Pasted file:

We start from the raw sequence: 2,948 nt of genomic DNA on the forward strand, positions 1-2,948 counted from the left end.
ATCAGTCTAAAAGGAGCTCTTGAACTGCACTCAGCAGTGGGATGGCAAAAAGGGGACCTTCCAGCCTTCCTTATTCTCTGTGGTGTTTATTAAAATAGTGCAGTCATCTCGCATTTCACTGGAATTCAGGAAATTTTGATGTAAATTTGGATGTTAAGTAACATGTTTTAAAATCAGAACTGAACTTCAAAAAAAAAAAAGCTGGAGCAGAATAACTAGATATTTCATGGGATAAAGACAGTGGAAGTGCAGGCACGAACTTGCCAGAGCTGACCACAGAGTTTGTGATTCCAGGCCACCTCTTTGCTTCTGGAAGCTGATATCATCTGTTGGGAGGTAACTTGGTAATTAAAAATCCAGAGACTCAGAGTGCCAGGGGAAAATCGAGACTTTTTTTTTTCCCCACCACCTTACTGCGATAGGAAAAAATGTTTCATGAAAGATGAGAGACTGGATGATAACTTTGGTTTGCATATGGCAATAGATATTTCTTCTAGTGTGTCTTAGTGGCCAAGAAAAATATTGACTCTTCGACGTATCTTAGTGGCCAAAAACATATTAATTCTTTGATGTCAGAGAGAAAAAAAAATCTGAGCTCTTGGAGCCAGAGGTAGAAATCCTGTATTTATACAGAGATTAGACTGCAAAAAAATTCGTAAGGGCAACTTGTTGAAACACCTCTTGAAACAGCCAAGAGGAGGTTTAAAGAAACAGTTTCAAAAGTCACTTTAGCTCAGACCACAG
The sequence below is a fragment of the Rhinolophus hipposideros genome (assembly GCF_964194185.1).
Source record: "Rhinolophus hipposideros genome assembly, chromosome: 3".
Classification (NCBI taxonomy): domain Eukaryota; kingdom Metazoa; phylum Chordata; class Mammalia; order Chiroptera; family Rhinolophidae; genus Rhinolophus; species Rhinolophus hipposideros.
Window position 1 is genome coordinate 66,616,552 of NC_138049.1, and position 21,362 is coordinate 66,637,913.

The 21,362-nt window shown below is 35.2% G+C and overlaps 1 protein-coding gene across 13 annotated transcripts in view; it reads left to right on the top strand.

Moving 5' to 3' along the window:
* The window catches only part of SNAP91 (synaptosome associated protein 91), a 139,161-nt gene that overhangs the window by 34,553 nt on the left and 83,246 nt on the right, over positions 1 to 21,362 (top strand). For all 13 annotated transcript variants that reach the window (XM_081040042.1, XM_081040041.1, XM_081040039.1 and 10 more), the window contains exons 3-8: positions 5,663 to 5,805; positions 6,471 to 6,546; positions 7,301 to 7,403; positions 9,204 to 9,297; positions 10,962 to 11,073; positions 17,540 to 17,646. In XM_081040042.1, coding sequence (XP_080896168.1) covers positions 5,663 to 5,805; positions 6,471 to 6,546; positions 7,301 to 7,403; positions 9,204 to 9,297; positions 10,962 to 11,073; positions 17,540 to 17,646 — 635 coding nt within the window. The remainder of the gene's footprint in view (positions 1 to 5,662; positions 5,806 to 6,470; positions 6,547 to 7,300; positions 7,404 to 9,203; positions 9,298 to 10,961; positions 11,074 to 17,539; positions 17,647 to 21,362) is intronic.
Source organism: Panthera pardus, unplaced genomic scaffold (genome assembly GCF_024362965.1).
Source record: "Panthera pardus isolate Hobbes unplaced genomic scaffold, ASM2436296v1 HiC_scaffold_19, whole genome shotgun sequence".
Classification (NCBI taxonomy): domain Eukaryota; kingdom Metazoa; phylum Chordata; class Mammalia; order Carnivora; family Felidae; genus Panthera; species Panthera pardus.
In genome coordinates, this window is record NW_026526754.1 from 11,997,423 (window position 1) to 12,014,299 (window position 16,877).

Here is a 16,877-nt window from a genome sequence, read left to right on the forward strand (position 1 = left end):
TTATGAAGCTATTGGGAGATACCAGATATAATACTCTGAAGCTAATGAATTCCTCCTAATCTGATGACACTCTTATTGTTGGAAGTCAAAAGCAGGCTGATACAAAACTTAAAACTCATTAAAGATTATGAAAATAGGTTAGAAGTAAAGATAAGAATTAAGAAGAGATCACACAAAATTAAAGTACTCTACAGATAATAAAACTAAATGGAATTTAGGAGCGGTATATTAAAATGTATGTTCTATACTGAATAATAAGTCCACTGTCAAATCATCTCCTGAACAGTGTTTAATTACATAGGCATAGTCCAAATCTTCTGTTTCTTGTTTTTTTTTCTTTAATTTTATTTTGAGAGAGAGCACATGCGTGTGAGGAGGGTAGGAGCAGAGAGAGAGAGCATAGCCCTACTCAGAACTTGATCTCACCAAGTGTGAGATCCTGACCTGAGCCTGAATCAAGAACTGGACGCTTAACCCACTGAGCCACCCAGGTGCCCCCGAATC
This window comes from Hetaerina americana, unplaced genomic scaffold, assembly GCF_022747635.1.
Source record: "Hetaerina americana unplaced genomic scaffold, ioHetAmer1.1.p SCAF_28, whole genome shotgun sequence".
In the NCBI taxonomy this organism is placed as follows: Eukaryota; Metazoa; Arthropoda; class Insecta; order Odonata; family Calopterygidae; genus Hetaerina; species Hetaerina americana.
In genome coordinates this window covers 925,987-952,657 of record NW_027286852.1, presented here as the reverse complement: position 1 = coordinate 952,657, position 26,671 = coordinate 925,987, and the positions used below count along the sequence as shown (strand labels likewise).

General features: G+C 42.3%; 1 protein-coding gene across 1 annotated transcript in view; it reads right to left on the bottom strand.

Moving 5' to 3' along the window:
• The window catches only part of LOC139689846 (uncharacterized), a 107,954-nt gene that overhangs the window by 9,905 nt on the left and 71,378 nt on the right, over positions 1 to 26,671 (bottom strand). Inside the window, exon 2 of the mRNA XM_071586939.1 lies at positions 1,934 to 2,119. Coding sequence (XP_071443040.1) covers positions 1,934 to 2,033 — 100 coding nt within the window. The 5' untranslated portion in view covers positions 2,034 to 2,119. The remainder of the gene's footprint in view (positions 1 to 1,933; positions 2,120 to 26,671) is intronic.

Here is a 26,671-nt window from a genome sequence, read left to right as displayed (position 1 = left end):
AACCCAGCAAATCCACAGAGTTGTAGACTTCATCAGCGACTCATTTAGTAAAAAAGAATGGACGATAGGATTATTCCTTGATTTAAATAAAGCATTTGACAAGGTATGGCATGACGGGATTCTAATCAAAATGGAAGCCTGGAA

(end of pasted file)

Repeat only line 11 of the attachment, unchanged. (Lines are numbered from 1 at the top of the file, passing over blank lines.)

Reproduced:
Source record: "Panthera pardus isolate Hobbes unplaced genomic scaffold, ASM2436296v1 HiC_scaffold_19, whole genome shotgun sequence".